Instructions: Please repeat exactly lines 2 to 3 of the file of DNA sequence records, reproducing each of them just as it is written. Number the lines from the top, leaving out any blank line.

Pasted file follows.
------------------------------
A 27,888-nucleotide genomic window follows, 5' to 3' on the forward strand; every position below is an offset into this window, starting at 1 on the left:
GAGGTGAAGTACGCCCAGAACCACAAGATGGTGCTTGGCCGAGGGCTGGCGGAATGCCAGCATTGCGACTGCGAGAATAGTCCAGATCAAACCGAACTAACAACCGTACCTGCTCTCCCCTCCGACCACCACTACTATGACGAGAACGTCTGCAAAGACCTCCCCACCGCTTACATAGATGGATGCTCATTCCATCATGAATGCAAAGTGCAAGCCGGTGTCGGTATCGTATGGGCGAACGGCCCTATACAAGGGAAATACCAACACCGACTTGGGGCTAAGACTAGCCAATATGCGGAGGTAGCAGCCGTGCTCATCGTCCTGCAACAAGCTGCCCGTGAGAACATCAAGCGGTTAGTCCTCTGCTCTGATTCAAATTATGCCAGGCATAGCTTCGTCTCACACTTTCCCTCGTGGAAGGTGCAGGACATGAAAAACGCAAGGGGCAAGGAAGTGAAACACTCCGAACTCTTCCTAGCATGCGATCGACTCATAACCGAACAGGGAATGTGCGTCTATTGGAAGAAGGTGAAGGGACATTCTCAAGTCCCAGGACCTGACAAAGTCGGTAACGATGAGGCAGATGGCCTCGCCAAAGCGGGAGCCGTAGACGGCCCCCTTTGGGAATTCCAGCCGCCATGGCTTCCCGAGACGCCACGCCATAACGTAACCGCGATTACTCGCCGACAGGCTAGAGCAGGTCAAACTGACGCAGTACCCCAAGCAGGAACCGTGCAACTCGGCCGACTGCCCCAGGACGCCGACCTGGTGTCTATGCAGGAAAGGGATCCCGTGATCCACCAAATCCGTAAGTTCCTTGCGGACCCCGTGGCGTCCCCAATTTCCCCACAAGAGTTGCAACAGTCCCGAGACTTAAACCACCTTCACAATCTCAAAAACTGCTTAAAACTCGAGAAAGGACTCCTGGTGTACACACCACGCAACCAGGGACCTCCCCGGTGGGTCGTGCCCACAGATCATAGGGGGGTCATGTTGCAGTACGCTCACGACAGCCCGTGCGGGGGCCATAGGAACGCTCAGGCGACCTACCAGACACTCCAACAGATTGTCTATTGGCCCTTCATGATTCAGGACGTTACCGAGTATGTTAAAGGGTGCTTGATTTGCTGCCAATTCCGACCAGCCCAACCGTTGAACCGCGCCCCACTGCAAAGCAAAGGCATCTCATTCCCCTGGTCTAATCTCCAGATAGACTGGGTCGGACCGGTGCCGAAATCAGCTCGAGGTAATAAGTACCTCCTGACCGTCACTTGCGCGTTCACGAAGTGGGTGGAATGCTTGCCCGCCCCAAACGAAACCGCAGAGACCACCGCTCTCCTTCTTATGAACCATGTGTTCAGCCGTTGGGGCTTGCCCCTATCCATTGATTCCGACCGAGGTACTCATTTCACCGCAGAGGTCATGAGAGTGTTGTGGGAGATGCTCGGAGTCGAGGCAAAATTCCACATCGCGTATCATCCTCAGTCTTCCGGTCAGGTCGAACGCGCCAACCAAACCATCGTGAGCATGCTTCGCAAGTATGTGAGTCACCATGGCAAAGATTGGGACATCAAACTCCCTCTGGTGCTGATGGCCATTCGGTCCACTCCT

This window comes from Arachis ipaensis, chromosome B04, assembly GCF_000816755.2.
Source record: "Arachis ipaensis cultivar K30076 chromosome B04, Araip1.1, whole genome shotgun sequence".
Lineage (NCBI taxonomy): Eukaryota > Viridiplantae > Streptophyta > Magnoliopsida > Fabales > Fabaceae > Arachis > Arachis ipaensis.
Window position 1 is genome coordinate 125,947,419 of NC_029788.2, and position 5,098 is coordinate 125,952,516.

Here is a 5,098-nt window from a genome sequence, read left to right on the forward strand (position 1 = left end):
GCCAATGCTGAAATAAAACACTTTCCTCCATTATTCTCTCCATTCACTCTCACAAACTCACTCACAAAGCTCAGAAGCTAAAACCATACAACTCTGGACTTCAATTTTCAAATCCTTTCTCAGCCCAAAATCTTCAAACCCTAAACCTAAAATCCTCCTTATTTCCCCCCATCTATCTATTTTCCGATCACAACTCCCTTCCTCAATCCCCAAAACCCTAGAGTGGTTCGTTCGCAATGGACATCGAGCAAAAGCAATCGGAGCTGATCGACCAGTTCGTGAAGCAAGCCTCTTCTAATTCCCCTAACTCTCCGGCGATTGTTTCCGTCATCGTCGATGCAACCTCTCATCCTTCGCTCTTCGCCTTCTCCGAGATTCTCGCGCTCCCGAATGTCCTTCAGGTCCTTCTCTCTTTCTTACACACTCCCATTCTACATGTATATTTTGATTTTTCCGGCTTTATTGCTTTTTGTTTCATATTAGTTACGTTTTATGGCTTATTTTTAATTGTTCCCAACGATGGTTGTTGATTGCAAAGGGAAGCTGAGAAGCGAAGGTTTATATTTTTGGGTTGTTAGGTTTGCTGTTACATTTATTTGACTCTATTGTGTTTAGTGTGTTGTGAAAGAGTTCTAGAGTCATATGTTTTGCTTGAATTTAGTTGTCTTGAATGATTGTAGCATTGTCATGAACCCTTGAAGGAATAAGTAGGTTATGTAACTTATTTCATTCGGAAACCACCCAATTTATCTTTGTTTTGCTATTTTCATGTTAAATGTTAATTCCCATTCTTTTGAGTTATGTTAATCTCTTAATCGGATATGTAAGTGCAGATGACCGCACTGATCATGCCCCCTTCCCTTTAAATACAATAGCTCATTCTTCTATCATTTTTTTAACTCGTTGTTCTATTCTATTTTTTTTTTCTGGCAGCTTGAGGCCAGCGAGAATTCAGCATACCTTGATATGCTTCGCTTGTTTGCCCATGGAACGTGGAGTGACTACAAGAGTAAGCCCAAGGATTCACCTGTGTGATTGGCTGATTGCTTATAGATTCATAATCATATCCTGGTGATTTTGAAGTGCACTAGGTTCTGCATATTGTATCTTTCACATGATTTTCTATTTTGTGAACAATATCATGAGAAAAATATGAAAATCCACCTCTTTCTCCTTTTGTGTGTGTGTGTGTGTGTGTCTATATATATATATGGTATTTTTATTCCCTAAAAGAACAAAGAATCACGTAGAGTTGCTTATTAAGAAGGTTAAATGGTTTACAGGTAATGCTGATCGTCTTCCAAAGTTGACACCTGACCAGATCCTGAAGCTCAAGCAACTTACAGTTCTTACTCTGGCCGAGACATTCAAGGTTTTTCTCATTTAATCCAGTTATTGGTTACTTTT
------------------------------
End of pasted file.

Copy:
GAGGTGAAGTACGCCCAGAACCACAAGATGGTGCTTGGCCGAGGGCTGGCGGAATGCCAGCATTGCGACTGCGAGAATAGTCCAGATCAAACCGAACTAACAACCGTACCTGCTCTCCCCTCCGACCACCACTACTATGACGAGAACGTCTGCAAAGACCTCCCCACCGCTTACATAGATGGATGCTCATTCCATCATGAATGCAAAGTGCAAGCCGGTGTCGGTATCGTATGGGCGAACGGCCCTATACAAGGGAAATACCAACACCGACTTGGGGCTAAGACTAGCCAATATGCGGAGGTAGCAGCCGTGCTCATCGTCCTGCAACAAGCTGCCCGTGAGAACATCAAGCGGTTAGTCCTCTGCTCTGATTCAAATTATGCCAGGCATAGCTTCGTCTCACACTTTCCCTCGTGGAAGGTGCAGGACATGAAAAACGCAAGGGGCAAGGAAGTGAAACACTCCGAACTCTTCCTAGCATGCGATCGACTCATAACCGAACAGGGAATGTGCGTCTATTGGAAGAAGGTGAAGGGACATTCTCAAGTCCCAGGACCTGACAAAGTCGGTAACGATGAGGCAGATGGCCTCGCCAAAGCGGGAGCCGTAGACGGCCCCCTTTGGGAATTCCAGCCGCCATGGCTTCCCGAGACGCCACGCCATAACGTAACCGCGATTACTCGCCGACAGGCTAGAGCAGGTCAAACTGACGCAGTACCCCAAGCAGGAACCGTGCAACTCGGCCGACTGCCCCAGGACGCCGACCTGGTGTCTATGCAGGAAAGGGATCCCGTGATCCACCAAATCCGTAAGTTCCTTGCGGACCCCGTGGCGTCCCCAATTTCCCCACAAGAGTTGCAACAGTCCCGAGACTTAAACCACCTTCACAATCTCAAAAACTGCTTAAAACTCGAGAAAGGACTCCTGGTGTACACACCACGCAACCAGGGACCTCCCCGGTGGGTCGTGCCCACAGATCATAGGGGGGTCATGTTGCAGTACGCTCACGACAGCCCGTGCGGGGGCCATAGGAACGCTCAGGCGACCTACCAGACACTCCAACAGATTGTCTATTGGCCCTTCATGATTCAGGACGTTACCGAGTATGTTAAAGGGTGCTTGATTTGCTGCCAATTCCGACCAGCCCAACCGTTGAACCGCGCCCCACTGCAAAGCAAAGGCATCTCATTCCCCTGGTCTAATCTCCAGATAGACTGGGTCGGACCGGTGCCGAAATCAGCTCGAGGTAATAAGTACCTCCTGACCGTCACTTGCGCGTTCACGAAGTGGGTGGAATGCTTGCCCGCCCCAAACGAAACCGCAGAGACCACCGCTCTCCTTCTTATGAACCATGTGTTCAGCCGTTGGGGCTTGCCCCTATCCATTGATTCCGACCGAGGTACTCATTTCACCGCAGAGGTCATGAGAGTGTTGTGGGAGATGCTCGGAGTCGAGGCAAAATTCCACATCGCGTATCATCCTCAGTCTTCCGGTCAGGTCGAACGCGCCAACCAAACCATCGTGAGCATGCTTCGCAAGTATGTGAGTCACCATGGCAAAGATTGGGACATCAAACTCCCTCTGGTGCTGATGGCCATTCGGTCCACTCCT

This window comes from Arachis ipaensis, chromosome B04, assembly GCF_000816755.2.